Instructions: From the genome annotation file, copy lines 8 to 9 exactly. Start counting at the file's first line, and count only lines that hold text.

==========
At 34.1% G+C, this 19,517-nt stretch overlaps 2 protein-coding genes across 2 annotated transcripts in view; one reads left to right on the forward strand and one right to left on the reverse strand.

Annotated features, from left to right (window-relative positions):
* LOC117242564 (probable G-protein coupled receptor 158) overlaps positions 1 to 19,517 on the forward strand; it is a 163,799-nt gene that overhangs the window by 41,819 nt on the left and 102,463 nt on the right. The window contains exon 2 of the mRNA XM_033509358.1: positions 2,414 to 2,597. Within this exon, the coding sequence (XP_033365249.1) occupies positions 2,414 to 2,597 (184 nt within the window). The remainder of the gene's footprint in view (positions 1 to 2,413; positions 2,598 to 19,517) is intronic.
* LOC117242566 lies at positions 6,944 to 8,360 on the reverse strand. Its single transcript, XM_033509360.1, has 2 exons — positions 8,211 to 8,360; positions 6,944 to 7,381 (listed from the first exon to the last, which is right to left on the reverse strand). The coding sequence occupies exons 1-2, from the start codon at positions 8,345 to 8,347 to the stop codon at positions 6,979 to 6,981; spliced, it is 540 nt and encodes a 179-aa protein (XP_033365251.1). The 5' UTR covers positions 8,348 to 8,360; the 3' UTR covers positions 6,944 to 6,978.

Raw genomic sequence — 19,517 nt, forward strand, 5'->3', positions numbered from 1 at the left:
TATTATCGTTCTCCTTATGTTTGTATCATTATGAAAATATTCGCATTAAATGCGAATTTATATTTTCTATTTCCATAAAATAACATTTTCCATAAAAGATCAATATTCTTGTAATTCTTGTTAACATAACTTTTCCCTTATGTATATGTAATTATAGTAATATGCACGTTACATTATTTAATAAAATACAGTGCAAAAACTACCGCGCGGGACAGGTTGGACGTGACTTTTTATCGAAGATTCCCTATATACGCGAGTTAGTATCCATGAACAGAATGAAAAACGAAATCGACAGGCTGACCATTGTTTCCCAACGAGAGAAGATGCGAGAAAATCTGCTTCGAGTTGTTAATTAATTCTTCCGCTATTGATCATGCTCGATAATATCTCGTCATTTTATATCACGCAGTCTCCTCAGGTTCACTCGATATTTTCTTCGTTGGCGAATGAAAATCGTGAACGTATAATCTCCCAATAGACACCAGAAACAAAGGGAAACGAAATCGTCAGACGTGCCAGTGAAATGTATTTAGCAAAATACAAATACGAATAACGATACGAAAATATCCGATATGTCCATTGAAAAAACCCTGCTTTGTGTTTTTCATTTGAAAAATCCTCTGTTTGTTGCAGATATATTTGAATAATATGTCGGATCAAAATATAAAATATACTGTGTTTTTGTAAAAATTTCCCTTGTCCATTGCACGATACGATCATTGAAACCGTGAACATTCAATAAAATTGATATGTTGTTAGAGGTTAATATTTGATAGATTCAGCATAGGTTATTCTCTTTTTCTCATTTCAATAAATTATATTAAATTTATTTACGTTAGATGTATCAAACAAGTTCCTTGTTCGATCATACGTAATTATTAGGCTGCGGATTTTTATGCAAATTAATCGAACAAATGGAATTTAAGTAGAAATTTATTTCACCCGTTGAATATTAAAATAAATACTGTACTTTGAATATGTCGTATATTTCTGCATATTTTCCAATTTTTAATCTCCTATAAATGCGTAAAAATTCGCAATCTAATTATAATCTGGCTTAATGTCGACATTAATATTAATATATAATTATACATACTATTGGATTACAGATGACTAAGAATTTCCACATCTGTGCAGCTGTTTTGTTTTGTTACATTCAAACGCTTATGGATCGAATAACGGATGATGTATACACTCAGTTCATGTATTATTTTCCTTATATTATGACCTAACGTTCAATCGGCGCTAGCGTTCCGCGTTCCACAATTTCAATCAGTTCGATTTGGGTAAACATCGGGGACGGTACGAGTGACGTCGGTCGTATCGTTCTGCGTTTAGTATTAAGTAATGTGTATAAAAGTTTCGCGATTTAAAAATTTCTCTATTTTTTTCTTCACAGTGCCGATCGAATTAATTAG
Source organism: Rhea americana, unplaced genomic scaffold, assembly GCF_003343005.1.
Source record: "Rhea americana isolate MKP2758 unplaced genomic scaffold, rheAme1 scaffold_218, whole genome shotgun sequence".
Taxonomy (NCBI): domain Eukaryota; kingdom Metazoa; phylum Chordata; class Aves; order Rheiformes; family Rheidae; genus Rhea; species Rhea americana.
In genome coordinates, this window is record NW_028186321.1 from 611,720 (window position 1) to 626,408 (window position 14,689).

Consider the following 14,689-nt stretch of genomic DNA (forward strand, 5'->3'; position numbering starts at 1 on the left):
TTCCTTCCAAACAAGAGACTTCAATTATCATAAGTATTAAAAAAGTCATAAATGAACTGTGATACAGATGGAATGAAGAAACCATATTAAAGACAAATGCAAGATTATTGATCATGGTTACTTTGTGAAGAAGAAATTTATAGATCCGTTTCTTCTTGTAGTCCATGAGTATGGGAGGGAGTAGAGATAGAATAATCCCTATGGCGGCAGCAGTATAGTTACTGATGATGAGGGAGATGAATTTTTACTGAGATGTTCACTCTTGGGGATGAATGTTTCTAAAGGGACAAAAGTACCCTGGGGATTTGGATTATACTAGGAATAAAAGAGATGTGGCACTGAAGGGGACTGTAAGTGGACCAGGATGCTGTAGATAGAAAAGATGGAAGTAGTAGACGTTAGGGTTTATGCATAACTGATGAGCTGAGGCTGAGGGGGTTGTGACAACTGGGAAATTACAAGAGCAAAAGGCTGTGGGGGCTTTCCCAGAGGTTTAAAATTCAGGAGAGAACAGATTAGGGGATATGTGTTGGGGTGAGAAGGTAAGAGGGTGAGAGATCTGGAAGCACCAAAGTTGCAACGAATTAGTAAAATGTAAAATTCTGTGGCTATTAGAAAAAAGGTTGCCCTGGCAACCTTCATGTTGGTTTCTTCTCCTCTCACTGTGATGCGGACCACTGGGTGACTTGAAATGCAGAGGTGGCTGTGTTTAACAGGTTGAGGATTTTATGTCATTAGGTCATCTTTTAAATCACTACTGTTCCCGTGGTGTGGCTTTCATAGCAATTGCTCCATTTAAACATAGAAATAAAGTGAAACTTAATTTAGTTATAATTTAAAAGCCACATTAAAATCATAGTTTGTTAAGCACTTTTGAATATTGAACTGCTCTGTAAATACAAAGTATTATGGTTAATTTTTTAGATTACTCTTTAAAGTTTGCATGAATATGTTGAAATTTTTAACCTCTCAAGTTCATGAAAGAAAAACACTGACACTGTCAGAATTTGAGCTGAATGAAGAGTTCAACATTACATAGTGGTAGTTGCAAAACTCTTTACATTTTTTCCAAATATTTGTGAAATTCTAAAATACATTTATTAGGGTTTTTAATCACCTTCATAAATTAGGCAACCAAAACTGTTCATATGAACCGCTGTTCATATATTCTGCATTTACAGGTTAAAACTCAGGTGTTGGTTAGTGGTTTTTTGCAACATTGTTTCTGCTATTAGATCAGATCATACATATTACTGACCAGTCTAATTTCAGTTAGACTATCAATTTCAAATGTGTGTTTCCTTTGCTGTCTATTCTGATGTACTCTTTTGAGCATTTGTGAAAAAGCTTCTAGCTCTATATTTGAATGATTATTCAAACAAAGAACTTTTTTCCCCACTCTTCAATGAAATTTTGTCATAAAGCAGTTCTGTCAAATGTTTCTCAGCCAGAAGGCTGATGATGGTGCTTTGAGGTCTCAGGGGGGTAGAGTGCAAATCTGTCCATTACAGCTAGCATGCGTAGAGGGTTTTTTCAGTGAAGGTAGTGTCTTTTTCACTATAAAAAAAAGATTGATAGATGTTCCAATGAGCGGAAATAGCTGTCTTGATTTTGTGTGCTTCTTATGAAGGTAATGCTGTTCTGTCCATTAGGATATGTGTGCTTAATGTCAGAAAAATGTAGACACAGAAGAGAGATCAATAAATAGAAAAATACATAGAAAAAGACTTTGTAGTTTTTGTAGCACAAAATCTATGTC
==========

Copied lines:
Source record: "Rhea americana isolate MKP2758 unplaced genomic scaffold, rheAme1 scaffold_218, whole genome shotgun sequence".
Taxonomy (NCBI): domain Eukaryota; kingdom Metazoa; phylum Chordata; class Aves; order Rheiformes; family Rheidae; genus Rhea; species Rhea americana.